Executive Order 12372
This program/activity is listed in the Catalog of Federal Domestic Assistance under No. 10.025 and is subject to Executive Order 12372, which requires intergovernmental consultation with State and local officials. (See 7 CFR part 3015, subpart V.)
This rule has been reviewed under Executive Order 12988, Civil Justice Reform. This rule: (1) Preempts all State and local laws and regulations that are inconsistent with this rule; (2) has no retroactive effect; and (3) does not require administrative proceedings before parties may file suit in court challenging this rule.
Paperwork Reduction Act
This interim rule contains no information collection or recordkeeping requirements under the Paperwork Reduction Act of 1995 (44 U.S.C. 3501 et seq.).Start List of Subjects
List of Subjects in 7 CFR Part 301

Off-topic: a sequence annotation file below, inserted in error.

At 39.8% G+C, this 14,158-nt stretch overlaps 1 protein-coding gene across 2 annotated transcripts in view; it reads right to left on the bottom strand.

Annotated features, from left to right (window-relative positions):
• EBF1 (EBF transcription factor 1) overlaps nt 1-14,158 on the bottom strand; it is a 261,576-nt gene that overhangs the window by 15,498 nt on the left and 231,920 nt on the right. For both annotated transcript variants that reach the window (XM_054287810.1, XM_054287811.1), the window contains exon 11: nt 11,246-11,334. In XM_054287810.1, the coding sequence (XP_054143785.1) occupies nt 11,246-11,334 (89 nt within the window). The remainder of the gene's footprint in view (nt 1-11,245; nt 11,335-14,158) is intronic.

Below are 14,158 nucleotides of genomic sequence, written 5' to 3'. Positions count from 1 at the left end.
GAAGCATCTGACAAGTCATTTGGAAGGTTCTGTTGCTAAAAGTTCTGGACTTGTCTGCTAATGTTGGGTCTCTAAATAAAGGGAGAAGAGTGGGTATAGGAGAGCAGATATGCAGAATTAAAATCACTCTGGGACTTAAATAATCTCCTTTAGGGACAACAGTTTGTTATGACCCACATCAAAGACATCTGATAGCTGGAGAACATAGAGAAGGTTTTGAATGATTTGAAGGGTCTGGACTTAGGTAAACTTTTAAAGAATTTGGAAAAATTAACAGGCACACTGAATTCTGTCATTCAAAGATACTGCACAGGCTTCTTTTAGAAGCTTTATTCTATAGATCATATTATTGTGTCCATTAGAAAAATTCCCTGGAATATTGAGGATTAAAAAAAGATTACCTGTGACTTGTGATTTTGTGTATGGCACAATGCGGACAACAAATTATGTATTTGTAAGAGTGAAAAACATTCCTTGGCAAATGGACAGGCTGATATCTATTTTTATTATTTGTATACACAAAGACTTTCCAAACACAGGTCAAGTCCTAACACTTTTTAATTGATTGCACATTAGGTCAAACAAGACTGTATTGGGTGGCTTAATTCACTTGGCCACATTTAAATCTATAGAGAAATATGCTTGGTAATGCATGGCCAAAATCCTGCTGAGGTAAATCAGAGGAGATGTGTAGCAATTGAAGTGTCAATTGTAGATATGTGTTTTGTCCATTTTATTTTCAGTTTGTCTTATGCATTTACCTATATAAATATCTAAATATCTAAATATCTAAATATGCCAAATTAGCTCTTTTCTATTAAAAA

- Agricultural commodities
- Plant diseases and pests
- Reporting and recordkeeping requirements
Accordingly, we are amending 7 CFR part 301 as follows:End Amendment Part Start Part
PART 301—DOMESTIC QUARANTINE NOTICESEnd Part Start Amendment Part
1. The authority citation for part 301 continues to read as follows:End Amendment Part
Section 301.75-15 also issued under Sec. 204, Title II, Pub. L. 106-113, 113 Stat. 1501A-293; sections 301.75-15 and 301.75-16 also issued under Sec. 203, Title II, Pub. L. 106-224, 114 Stat. 400 (7 U.S.C. 1421 note).Start Amendment Part
2. In § 301.89-3, paragraph (f), under the heading for “Texas”, add two new entries in alphabetical order to read as follows:End Amendment Part
(f) * * *
Archer County. The entire county.
Baylor County. The entire county.
Done in Washington, DC. this 13th day of July 2001.
Bobby R. Acord,
Acting Administrator, Animal and Plant Health Inspection Service.
[FR Doc. 01-18071 Filed 7-18-01; 8:45 am]